Tuesday, January 10, 2012

The future of Stateside: minutes from the meeting

You can do a lot of thinking when you're out on the tractor blowing snow. First of all, in this lean winter, that's a good sign: I'm blowing snow. When I first started this blog, back in the dim days of 2007, I had no idea where it would go. It started as a fun project to play with on the Interwebz, a good way to encourage some luddite family members to get more comfortable with "life online," and never in a million years did I think it would last this long. So here we are. In the early January of a slow start to winter, SBR and Blue Toes haven't even been to Jay Peak yet. Oh, I had big plans, and even have a midweek pass waiting for me somewhare in the bowels of Customer Service. Others have visited Jay, and their reports have not been that exciting. During Christmas week, I received a text from Pudd: "On the Bonnie. Raining at the bottom, snowish at the top." My sister Sklinda emailed me to say that "we miss you but you are not not missing much." Having said that, everyone had fun, Jay Peak couldn't have picked a better year to open a waterpark and snow is slowly piling up.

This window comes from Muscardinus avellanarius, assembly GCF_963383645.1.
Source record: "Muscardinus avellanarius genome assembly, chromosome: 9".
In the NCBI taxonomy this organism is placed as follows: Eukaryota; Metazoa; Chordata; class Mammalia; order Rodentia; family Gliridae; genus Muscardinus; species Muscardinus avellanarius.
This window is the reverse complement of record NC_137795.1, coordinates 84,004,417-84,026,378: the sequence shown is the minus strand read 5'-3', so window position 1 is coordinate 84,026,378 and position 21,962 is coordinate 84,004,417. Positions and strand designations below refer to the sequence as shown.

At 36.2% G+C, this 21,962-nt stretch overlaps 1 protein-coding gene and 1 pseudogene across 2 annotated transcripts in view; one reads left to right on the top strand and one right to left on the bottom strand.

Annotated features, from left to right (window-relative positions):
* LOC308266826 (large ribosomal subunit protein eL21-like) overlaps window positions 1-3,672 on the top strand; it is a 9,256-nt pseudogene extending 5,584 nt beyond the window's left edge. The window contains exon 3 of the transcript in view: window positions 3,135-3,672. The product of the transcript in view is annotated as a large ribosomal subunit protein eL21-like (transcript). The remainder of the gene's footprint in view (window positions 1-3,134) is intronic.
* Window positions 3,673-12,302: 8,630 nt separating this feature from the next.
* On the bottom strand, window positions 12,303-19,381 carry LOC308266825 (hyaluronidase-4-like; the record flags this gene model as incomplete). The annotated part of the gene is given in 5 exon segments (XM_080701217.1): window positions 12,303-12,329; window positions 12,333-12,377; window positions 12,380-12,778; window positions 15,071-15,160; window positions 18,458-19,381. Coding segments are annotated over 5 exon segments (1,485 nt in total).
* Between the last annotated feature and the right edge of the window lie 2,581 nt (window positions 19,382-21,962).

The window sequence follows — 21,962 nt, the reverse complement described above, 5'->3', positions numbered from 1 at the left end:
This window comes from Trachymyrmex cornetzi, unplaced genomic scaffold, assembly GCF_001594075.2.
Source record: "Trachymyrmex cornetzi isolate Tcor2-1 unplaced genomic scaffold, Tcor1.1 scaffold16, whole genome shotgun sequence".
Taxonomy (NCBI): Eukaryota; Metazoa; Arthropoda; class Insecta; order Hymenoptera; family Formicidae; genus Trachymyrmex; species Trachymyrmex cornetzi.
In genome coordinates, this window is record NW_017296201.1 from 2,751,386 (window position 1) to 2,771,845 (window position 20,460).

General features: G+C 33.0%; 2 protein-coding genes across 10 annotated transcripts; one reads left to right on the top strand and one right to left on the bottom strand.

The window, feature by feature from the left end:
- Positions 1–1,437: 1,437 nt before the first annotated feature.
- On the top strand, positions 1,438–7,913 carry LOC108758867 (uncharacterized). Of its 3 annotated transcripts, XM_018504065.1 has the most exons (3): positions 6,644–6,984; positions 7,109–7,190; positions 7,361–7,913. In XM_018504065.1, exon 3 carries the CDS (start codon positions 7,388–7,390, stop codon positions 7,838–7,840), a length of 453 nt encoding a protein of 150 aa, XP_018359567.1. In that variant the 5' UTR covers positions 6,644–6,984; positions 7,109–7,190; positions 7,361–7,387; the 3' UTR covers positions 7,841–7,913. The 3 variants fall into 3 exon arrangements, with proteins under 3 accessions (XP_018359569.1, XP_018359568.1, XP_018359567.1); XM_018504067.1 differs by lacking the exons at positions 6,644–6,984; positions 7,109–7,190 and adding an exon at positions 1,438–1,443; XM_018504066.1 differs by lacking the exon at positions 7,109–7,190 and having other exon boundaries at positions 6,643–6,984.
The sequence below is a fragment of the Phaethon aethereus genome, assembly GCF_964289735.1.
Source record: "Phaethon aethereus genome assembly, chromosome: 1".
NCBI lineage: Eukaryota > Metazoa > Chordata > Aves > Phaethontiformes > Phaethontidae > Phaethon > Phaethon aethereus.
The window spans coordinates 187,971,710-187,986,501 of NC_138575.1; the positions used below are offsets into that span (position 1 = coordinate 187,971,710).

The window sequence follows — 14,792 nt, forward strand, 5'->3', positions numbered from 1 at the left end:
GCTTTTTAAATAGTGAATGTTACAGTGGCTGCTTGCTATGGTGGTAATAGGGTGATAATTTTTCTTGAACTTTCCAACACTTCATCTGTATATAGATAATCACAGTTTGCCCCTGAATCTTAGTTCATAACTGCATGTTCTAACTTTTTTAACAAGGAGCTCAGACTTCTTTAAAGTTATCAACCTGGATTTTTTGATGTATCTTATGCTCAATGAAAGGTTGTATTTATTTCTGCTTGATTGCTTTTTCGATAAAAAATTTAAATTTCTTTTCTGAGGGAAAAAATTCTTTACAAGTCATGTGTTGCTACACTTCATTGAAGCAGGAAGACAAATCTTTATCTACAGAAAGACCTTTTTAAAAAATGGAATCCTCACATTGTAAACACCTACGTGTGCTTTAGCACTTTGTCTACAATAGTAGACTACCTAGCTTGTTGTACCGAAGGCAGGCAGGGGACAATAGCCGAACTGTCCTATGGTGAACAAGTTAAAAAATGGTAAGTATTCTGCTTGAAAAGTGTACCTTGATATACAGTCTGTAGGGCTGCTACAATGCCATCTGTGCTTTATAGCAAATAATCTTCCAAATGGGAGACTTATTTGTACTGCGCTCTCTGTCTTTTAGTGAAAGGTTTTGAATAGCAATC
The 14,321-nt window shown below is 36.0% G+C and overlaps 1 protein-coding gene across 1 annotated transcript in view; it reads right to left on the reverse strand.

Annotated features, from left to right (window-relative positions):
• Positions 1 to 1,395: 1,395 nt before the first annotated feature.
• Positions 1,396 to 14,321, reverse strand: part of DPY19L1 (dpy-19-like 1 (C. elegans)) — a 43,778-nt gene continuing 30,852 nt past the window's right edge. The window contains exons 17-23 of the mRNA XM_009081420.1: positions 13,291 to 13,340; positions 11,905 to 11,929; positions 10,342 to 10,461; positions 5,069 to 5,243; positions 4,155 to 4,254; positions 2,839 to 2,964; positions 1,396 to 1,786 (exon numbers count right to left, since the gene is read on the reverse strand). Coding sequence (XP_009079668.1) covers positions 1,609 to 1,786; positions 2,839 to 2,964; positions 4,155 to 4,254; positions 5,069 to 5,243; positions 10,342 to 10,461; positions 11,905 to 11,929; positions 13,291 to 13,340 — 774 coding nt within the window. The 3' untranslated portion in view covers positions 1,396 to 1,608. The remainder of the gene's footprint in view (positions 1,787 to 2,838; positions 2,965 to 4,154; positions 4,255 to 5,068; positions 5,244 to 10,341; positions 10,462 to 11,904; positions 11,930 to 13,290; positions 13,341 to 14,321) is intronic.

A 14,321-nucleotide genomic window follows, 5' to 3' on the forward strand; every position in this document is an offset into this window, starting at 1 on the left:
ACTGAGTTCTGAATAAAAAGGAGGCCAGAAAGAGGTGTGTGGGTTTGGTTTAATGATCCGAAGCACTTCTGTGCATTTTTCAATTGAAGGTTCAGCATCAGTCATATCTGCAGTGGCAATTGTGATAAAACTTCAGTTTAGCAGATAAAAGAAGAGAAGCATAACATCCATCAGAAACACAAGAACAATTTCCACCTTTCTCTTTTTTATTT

But you know, the great thing about Jay Peak these days is that if you can't talk about the skiing, you can always talk about DEVELOPMENT. So, here we go again. There isn't a lot of snow to talk about (though rumour has it there is a good one brewing for this weekend), so let's talk about construction, EB5 and the future of our spiritual home at Jay Peak, Stateside Lodge.

If you pay attention to the official Jay Peak blog (ie. not this one), you may have seen a call for submissions on the subject of the future of Stateside Lodge, the last bastion of the old school at Jay. If you missed it, check it out here, and read ALL the comments before continuing on. Seriously, this is important.